The Radiological Sciences department publishes a student Policy and Procedure Manual which delineates specific department/program policies which are not explained in the general catalog. The specific policies as described in the department's student Policy and Procedure Manual take precedence over any general policy outlined in the College catalog. A copy of the Policy and Procedure Manual is available for review in the Admissions Office. An acceptable health physical and verification of immunizations/immunities are required. A Bureau of Criminal Identification and Investigation (BCI&I) report/FBI background check and drug screening are required in order to enter the clinical sequence.
The Radiological Sciences program contains a sequence of clinical and radiology classes that begin in the Fall Semester each year. Entrance into this program is limited to students who have successfully completed the entrance requirements and have been selected through the program's admission process. The entrance and admission policies can be found at www.ncstatecollege.edu/cms/media/PDF/admissions‐procedures/RD-admin‐proc.pdf and copies are available in Room 201 of the Health Sciences Building and in the Admissions Office. Students may begin non‐RADS courses any semester. A minimum grade* of C+ (77%) is required in all non‐RADS courses (BIOL 2751, BIOL 2752, ENGL 1010, ENGL 1030, COMM 1010, HUMA elective,SOCY 2010, STAT 1010, HLTH 1010, HLTH 1150) and all RADS courses in order to meet prerequisite and graduation requirements.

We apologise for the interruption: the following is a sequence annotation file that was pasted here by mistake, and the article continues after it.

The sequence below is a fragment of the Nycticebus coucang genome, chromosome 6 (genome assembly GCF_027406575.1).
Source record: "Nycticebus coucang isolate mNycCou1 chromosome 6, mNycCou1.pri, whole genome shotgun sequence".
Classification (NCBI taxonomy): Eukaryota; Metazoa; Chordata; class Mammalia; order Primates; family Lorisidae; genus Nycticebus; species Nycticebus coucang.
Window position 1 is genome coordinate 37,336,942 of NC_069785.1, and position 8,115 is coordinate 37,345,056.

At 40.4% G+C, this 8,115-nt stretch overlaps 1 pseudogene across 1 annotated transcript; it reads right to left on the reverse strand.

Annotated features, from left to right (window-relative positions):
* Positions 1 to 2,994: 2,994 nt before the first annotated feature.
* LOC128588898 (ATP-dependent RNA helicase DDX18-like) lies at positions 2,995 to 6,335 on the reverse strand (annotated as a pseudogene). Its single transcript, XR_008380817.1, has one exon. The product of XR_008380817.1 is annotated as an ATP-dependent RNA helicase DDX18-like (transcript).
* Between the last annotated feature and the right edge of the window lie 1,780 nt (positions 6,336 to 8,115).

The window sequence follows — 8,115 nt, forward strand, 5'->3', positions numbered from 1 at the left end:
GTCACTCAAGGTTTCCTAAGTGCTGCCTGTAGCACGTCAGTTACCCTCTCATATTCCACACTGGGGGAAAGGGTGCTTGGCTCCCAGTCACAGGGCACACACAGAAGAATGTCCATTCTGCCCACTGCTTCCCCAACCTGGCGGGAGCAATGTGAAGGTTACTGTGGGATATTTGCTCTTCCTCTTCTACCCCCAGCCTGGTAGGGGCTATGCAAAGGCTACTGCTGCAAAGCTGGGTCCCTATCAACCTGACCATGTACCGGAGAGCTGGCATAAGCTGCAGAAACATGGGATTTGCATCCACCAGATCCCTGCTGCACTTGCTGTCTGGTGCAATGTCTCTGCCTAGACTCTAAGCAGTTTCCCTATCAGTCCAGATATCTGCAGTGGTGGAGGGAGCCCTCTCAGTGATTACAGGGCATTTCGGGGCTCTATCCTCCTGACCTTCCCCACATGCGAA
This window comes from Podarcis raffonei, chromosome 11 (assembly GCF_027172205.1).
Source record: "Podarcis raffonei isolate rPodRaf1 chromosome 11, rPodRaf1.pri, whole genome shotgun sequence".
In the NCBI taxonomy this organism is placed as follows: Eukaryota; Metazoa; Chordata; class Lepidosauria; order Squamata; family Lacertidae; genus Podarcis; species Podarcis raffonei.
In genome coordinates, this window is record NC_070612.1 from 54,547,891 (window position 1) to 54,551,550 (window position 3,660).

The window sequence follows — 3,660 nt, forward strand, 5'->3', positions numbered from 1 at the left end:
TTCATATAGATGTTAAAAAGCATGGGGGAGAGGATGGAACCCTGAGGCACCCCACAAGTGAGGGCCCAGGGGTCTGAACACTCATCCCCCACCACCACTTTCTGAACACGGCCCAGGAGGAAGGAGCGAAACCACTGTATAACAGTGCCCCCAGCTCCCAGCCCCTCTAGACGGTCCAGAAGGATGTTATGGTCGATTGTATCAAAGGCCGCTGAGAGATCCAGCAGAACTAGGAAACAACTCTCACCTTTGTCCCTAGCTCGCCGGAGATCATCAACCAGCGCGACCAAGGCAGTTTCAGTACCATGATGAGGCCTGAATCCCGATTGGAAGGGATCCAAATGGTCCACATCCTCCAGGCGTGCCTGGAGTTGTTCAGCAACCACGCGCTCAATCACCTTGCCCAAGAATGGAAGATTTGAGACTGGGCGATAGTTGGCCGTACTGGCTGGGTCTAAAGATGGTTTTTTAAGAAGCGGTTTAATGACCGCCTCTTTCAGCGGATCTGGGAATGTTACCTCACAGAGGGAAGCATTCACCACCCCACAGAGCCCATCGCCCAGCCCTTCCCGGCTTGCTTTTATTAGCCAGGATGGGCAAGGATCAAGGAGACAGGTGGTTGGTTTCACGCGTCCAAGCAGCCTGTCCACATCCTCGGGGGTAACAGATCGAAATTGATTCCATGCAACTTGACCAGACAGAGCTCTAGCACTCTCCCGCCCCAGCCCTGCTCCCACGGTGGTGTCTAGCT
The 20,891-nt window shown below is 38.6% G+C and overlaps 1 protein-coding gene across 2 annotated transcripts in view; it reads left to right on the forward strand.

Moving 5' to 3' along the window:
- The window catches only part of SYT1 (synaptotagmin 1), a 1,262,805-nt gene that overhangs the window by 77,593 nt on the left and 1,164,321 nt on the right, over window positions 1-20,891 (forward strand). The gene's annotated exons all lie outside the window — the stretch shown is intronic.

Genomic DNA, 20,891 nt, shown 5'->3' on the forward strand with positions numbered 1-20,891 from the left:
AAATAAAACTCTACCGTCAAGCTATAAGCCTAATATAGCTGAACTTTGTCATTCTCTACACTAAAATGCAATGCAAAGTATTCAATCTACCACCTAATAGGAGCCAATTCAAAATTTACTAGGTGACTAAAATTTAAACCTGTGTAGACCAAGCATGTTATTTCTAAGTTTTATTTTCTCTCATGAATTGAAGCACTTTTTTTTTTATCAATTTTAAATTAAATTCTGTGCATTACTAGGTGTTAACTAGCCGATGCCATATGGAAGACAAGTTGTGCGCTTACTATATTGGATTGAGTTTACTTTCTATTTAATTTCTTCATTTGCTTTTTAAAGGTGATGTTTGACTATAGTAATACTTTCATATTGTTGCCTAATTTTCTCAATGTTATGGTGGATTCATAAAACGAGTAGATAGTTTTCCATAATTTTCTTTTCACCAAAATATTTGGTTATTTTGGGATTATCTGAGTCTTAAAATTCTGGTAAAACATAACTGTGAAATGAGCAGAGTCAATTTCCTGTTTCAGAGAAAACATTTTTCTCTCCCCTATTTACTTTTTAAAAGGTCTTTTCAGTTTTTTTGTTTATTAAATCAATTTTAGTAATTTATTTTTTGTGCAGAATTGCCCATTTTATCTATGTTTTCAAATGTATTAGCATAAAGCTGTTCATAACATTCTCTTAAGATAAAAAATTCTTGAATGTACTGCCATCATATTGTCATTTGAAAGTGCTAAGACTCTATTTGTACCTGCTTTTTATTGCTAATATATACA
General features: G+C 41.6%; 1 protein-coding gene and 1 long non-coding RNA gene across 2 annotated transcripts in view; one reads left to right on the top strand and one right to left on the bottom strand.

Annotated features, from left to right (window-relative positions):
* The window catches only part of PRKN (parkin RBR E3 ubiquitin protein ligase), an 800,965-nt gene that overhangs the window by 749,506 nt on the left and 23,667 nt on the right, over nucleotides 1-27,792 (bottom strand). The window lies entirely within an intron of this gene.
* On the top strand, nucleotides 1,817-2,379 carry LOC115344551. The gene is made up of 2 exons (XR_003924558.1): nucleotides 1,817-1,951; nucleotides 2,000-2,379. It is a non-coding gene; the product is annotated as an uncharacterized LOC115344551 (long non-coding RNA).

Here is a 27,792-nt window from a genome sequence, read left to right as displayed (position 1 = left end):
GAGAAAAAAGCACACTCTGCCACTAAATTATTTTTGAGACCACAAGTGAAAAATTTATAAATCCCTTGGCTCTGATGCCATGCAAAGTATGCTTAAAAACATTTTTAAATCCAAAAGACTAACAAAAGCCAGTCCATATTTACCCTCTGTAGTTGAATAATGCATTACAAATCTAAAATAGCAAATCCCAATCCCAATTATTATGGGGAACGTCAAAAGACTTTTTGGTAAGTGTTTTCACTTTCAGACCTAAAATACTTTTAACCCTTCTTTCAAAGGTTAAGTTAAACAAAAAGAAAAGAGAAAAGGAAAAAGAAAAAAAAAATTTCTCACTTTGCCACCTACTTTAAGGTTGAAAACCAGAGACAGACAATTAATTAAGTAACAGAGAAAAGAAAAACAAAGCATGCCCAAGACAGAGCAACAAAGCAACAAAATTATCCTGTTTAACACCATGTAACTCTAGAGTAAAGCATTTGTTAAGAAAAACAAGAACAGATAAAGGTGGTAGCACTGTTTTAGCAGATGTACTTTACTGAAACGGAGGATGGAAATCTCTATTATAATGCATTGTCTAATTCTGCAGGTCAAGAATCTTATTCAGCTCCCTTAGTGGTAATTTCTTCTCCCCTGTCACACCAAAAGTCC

The Associate of Applied Science degree is awarded for successful completion of the program.
Program Learning Outcomes
- Students will demonstrate clinical competency.
- Students will demonstrate critical thinking and problem solving skills.
- Students will demonstrate effective communication skills.
- Students will demonstrate professional attitude, behaviors and ethics.
Where You Could Go
Employment settings include hospitals, outpatient imaging centers, clinics, private offices, and mobile services.